Over and over again, our tradition reminds us that the teachings of Torah are like a precious commodity that we can acquire. Once we acquire them, through study and engagement with them, they become ours. When we find Moses and the Children of Israel in the opening of our portion, after forty years in the wilderness, Moses has engaged with Torah thoroughly. Thus, says Maharal, the Torah can be referred to as his. His words, "Give ear, O heavens, let me speak; / Let the earth hear the words I utter!" are truly and uniquely his. He has worked hard in his role as shepherd and guide for the Children of Israel to find his voice and to make that voice uniquely his.
As we enter the New Year before us, rich with its opportunities for prayer, study, and action, we must each ask ourselves, "How do we, like our teacher Moses, make Torah ours?" As the Maharal guides us with the teaching of Rava, we can make the Torah's words our words (imrei fi) through study. Yet, standing on the cusp of a New Year, that is simply not enough. If, during these Days of T'shuvah, these Days of Repentance, we ask God to hear and accept our words, we must be prepared to make the words we speak our own. And we must be prepared to make them real through prayer and study that lead to action.
BY THE WAY
There are only three places in which we find the phrase imrei fi in the Hebrew Bible. The first is in the opening of our portion, Haazinu. The second is in Psalm 19:15, as cited above. The third is in Proverbs 8:8: "All my words [imrei fi] are just, none of them perverse or crooked." (Rabbi Eric S. Gurvis)
Why [does Moses call out] unto the heavens and the earth? Because they are the witnesses of Israel, for it is written, "I call heaven and earth to witness against you this day" (Deuteronomy 4:26). This can be compared to the son of a king over whom his father appointed two guardians. Whenever his father adorned him with any crown, he did so only through the agency of both of them, so on the day of his marriage he appointed them as witnesses between himself and his father. Similarly, all the miracles that God wrought for the Children of Israel were performed through the agency of heaven and earth. So when [the Children of Israel] were about to enter Palestine, they sang a song through the agency of them both, because they serve as witnesses between God and them. [From] whence [do we learn] this? For it is said, "Hear, O heavens, and listen, O earth, for the Eternal has spoken" (Isaiah 1:2). (D'varim Rabbah 10:4)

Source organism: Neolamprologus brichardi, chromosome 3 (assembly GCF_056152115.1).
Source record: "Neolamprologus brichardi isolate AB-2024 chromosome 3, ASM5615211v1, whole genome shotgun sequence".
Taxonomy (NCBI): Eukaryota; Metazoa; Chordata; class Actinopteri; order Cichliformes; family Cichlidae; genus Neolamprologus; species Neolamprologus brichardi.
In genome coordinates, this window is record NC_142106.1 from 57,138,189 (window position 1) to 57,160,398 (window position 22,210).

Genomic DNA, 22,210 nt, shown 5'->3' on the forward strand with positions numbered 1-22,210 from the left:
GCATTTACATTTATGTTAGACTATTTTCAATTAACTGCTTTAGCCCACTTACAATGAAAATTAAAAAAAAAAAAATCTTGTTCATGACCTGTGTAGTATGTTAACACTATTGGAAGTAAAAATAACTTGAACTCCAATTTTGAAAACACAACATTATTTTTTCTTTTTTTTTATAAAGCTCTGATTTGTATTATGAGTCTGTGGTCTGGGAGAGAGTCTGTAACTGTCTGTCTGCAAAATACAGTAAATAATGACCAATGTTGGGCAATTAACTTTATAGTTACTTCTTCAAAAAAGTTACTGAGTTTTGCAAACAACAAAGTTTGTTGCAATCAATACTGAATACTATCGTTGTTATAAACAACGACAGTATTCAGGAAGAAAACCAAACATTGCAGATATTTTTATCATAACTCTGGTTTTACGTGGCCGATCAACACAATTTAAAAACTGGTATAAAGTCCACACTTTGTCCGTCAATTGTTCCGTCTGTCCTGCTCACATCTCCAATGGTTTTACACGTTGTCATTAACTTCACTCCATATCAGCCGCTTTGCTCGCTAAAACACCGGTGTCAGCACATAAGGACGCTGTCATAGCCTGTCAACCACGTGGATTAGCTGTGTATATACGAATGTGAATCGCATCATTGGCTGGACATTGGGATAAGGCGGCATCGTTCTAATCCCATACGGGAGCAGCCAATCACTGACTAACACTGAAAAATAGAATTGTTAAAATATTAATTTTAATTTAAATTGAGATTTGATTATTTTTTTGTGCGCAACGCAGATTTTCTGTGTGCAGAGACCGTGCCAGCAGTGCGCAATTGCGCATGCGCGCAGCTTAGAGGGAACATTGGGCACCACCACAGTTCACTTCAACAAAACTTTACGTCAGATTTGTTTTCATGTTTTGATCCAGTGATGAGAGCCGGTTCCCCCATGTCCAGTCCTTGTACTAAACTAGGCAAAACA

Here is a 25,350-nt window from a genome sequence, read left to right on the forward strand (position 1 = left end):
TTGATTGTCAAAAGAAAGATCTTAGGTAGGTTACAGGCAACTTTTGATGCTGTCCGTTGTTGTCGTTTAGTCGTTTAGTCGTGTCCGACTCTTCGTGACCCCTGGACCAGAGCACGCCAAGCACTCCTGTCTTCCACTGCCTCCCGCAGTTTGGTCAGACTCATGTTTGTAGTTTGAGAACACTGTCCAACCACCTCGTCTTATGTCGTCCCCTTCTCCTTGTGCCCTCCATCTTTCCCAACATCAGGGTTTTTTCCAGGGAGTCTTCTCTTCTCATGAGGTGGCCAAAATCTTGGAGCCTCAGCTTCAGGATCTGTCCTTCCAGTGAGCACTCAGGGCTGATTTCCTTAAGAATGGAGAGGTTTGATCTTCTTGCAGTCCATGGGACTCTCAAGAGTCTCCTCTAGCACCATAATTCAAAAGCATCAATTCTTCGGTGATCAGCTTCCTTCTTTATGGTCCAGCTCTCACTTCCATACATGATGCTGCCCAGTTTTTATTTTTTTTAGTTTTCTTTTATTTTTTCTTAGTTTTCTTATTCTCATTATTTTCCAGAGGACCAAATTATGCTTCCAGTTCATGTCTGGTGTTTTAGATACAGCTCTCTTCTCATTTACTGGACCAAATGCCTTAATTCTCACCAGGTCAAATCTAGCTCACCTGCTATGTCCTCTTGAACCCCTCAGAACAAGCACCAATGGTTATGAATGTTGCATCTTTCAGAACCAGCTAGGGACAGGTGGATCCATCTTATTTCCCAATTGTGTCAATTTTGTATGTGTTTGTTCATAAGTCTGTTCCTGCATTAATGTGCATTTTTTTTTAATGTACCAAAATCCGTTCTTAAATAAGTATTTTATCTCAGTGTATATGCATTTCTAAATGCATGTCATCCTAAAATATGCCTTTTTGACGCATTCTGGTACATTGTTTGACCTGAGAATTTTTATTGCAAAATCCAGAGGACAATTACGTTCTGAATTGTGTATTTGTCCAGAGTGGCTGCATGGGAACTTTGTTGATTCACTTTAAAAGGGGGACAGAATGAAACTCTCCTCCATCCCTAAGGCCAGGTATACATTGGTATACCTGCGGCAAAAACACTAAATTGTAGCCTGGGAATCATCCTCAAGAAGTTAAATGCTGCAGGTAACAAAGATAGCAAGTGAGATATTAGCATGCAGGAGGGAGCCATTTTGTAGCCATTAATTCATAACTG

"Give ear, O heavens, and I will speak" is harsh language, "and hear, O earth, the words of my mouth" is softer speech. However, one should not wonder at that. To what can this be likened? To rain and dew. Just as some plants can survive with dew alone, others need rain. Grass is happy with showers but weeds need light rain. The same is true with people. Soft language is sufficient for some. Others have to be spoken to harshly. Everything is for the good of each, and each according to his or her level. (Simcha Rav, Shivim Panin Ba-Torah [The Seventy Faces of Torah], trans. from the Hebrew)
- Sometimes the words of our prayers are not words we can easily make our own. This is especially true with some of the challenging images of our High Holy Day liturgy. How do we make the words and the ideals our own?
- How do we process the reality that sometimes our hearts lead us to perform acts to which we must then adjust our words? How do we approach this reality without simply rationalizing our acts?
- What are some concrete ways in which I can make imrei fi—the words of my mouth—cohere with the work of my hands and the deeds I perform in the year ahead?